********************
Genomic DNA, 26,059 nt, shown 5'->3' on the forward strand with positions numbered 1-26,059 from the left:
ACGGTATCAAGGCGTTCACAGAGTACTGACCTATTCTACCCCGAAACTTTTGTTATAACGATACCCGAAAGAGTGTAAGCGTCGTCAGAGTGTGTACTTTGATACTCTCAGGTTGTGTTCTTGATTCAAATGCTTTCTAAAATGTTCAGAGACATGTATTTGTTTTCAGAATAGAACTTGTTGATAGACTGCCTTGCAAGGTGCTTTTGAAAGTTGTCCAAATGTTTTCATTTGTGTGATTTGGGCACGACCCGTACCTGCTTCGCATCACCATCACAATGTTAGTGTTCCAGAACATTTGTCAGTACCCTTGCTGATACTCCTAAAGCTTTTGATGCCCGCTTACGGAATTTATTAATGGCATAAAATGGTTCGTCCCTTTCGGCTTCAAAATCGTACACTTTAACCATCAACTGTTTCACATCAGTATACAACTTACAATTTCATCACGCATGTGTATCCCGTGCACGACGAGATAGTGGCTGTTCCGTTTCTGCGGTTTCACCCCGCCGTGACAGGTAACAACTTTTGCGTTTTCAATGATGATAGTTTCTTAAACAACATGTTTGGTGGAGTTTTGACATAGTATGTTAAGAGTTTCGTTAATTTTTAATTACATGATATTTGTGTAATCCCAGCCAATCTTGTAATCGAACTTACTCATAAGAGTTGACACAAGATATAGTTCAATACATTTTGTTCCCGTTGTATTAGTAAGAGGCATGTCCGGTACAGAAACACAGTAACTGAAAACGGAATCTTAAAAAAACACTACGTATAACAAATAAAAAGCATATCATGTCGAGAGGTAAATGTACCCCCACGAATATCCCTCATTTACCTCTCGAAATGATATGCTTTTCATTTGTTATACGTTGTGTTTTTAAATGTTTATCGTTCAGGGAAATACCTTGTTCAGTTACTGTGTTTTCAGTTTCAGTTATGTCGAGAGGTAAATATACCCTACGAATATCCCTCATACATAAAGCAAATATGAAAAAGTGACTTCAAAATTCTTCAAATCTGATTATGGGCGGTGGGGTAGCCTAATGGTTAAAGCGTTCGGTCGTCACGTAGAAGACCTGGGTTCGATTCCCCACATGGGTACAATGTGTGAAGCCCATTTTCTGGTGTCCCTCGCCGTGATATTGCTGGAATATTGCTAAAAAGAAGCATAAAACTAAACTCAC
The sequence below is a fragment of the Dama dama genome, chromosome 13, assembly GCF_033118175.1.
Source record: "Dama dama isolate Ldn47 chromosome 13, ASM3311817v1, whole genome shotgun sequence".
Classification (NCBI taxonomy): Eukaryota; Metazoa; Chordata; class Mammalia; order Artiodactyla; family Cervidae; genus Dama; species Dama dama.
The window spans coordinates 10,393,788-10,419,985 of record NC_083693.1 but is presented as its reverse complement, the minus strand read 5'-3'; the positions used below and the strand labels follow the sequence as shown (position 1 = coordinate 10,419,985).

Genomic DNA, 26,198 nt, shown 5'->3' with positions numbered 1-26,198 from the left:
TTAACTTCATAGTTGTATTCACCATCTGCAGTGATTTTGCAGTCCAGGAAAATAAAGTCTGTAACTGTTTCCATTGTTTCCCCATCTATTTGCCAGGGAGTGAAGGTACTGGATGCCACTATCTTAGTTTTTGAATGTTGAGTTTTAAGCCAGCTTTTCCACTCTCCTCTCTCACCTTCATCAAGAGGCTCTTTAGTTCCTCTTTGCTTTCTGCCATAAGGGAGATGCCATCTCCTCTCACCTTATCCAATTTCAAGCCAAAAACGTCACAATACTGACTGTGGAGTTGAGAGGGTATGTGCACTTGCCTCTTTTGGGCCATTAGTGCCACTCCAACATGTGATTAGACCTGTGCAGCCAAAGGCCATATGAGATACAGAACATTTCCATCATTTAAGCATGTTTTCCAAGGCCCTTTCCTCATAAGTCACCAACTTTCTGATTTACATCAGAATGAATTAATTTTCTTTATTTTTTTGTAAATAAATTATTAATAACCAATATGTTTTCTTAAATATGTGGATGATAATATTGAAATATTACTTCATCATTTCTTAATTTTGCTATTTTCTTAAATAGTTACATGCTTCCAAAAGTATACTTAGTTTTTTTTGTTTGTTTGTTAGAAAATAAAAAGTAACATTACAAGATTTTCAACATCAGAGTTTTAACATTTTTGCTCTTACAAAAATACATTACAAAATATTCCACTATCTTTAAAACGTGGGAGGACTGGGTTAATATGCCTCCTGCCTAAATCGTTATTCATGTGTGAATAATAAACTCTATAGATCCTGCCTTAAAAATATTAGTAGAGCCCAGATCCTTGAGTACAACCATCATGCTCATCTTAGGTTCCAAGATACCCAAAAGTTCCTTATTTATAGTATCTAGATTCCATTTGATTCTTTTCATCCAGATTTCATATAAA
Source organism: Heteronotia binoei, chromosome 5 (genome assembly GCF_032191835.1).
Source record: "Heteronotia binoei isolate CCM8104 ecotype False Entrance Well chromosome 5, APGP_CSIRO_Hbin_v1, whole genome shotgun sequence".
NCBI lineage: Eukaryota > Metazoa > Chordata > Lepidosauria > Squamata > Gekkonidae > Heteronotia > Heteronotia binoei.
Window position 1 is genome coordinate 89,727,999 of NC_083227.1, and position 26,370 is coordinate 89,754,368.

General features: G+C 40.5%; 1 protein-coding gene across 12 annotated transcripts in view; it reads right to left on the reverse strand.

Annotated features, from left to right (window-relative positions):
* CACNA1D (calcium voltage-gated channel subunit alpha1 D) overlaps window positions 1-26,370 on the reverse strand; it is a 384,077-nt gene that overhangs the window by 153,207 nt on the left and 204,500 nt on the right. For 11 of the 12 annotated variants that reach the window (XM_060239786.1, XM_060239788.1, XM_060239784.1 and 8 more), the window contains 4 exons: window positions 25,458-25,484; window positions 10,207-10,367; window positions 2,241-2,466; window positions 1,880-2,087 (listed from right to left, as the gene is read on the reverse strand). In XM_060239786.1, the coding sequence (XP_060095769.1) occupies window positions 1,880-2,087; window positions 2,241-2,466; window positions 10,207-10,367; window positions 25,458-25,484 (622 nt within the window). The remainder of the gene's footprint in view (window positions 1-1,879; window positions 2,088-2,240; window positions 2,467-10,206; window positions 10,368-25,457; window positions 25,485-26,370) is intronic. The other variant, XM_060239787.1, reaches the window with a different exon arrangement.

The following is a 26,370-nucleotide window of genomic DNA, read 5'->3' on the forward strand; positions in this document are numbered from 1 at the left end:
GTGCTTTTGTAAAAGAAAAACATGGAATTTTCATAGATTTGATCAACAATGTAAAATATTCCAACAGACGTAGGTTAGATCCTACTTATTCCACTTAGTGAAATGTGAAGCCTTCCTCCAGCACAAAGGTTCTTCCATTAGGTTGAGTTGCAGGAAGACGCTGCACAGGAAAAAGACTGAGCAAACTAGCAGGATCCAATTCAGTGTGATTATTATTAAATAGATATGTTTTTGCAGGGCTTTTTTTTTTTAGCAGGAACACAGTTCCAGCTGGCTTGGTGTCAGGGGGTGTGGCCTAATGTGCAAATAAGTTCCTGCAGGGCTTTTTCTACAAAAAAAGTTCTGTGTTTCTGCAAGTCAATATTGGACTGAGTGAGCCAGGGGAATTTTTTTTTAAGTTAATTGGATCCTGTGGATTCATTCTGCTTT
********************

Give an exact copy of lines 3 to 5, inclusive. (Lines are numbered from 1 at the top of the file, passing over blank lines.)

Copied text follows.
The sequence below is a fragment of the Dama dama genome, chromosome 13, assembly GCF_033118175.1.
Source record: "Dama dama isolate Ldn47 chromosome 13, ASM3311817v1, whole genome shotgun sequence".
Classification (NCBI taxonomy): Eukaryota; Metazoa; Chordata; class Mammalia; order Artiodactyla; family Cervidae; genus Dama; species Dama dama.